Emma Straub’s latest cleverly acerbic, and insightful novel focuses on a group of former college friends who are now impending empty nesters, grappling with midlife crisis. Modern Lovers demonstrates that you’re never too old to grow up.
I recently turned 36, an age that has always sounded truly, profoundly adult. To kids, it sounds ancient and to grandparents it sounds youthful, but there is no mistaking it for anything but smack-in-the-middle adult. For weeks before my birthday, I thought of a line in Daphne DuMaurier’s novel Rebecca, a scene in which the main character, the new Mrs. DeWinter, says that she wishes she were a women of 36, dressed in black satin and a string of pearls. 36, both to her and me, was Grown Up.
The idea of being a grown up is hilariously different to me now than it was five years ago, or ten, or twenty, the point at which I first encountered Mrs. DeWinter and her imaginary pearls. When I started writing Modern Lovers, that was the idea I wanted to explore, to swim around inside of—what does growing up feel like, and when is it over? For my characters, some of whom are teenagers and some of whom are nearing 50, the answer was a decisive never.
Harry and Ruby, nearing the end of high school, are brokering what it means to be separate from their parents, and separate from the friends who populated their childhoods. Meanwhile, both sets of their parents -- who have been close friends since way back when they were young and cool – are going through their own personal renovations, trying to reimagine what might lie ahead. That is, until the startling resurrection of their own college lives forces a self-perception overhaul. The parents start thinking about all the mistakes they made, and the kisses they stole, and as anyone with parents knows, there is nothing more mortifying than the idea of your mother or father as a sexual being.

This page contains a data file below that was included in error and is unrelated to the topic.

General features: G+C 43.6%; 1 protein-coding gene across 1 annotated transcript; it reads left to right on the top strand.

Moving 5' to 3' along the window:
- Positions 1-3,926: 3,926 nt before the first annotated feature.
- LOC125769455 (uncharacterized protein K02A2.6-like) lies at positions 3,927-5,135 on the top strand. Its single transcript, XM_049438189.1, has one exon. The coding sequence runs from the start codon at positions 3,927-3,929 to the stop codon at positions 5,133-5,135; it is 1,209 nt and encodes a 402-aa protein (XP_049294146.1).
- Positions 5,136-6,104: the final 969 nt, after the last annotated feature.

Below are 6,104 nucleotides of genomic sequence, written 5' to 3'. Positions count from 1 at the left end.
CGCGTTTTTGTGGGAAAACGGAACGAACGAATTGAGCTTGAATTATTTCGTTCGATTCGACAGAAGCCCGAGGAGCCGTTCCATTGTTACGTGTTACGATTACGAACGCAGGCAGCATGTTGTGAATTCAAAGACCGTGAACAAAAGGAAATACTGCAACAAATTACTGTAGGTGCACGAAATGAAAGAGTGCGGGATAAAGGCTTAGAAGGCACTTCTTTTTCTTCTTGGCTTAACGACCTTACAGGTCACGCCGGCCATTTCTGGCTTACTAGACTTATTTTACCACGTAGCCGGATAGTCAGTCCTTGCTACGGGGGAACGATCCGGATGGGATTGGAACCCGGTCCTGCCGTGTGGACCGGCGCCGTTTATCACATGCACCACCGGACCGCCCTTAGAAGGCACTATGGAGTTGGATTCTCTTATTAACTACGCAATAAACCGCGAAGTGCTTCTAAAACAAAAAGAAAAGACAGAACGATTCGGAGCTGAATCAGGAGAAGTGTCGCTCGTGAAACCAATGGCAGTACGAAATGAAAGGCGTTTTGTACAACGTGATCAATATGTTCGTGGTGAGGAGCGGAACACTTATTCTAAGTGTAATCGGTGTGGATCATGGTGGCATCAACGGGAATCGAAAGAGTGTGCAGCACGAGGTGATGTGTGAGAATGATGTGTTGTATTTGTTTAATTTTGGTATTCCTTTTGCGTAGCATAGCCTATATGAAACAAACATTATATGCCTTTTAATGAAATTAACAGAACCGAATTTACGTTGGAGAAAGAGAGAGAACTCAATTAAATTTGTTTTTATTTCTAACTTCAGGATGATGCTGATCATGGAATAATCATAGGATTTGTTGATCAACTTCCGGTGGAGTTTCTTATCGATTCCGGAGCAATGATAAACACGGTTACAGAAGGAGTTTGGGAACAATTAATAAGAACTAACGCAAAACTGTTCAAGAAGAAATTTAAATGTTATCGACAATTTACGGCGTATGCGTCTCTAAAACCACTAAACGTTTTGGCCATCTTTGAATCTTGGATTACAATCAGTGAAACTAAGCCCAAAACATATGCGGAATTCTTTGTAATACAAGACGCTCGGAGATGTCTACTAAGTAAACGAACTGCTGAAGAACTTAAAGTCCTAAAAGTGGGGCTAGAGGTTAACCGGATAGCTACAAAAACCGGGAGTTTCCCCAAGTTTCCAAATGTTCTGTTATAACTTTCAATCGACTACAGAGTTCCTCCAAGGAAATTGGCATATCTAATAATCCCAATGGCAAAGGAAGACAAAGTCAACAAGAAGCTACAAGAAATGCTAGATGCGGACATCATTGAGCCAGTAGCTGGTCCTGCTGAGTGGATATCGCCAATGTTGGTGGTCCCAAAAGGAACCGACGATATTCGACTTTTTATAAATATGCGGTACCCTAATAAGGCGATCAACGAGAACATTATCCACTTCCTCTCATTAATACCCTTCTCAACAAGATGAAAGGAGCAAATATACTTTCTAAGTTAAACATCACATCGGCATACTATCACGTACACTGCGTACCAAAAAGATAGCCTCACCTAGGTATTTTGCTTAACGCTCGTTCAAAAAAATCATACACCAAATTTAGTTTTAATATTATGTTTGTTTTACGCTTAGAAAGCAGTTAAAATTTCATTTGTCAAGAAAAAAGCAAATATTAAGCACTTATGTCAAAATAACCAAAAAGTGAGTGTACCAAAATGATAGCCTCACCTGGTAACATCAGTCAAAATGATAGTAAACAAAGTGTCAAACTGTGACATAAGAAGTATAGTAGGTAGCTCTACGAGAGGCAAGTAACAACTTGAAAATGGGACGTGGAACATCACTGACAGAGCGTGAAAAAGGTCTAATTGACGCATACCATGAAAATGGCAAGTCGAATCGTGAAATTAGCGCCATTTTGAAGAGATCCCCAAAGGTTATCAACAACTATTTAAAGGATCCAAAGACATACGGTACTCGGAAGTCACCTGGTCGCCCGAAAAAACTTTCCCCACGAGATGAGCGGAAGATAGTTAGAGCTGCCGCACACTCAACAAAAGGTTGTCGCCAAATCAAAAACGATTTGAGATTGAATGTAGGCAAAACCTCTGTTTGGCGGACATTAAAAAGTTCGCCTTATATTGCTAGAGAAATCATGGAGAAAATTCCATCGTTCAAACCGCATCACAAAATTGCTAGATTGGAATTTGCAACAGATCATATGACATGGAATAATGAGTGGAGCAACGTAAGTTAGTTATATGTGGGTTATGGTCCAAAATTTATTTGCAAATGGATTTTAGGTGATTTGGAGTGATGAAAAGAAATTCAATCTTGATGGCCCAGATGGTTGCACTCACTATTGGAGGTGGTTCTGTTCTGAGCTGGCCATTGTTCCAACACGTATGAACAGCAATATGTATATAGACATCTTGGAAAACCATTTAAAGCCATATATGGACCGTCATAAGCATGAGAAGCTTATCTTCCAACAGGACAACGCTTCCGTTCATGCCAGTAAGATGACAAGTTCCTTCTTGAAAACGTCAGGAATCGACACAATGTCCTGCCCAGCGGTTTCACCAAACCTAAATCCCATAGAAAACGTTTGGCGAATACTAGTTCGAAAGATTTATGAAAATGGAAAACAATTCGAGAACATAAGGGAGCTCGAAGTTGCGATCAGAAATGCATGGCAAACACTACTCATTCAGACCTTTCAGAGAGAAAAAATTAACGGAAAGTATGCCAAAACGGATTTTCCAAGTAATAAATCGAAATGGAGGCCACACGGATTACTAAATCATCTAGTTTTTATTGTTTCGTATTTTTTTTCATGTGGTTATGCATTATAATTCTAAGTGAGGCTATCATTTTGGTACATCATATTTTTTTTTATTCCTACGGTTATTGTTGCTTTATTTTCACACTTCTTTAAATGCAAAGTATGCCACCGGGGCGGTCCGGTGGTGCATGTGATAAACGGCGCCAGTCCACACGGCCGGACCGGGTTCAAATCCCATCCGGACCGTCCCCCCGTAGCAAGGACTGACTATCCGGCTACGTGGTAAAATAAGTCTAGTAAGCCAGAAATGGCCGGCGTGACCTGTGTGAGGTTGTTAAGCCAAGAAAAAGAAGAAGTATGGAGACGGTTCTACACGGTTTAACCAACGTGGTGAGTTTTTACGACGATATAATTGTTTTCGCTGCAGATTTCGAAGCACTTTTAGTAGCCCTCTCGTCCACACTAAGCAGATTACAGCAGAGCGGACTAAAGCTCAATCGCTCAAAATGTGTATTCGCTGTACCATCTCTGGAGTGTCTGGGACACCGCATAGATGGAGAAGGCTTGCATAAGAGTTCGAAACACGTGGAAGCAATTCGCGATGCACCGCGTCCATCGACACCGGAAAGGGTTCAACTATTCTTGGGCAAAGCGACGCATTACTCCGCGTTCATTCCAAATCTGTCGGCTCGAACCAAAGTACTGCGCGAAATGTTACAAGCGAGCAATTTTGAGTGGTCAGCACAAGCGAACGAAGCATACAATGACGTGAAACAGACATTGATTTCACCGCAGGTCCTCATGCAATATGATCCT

There are moments that I do feel like an adult—my ability to walk into a party by myself without feeling self-conscious, or when trying to wrangle both of my small children into the bathtub, or when I remember to wear band-aids before I put on a new pair of shoes. But most of the time, I still feel like my twenty-six year old self, and my nineteen-year-old self, and my eleven-year-old self all at the same time. I try to be nice to all those previous incarnations, to remember what they knew and what they still had yet to learn. Growing up isn’t always seamless, but it is pleasant enough when viewed from a distance, with kindness and a sense of humor about all the things that one did inexpertly. It’s even more satisfying to do so with one’s fictional characters, when you get to choose their mistakes and missteps, and, ultimately, their triumphs.
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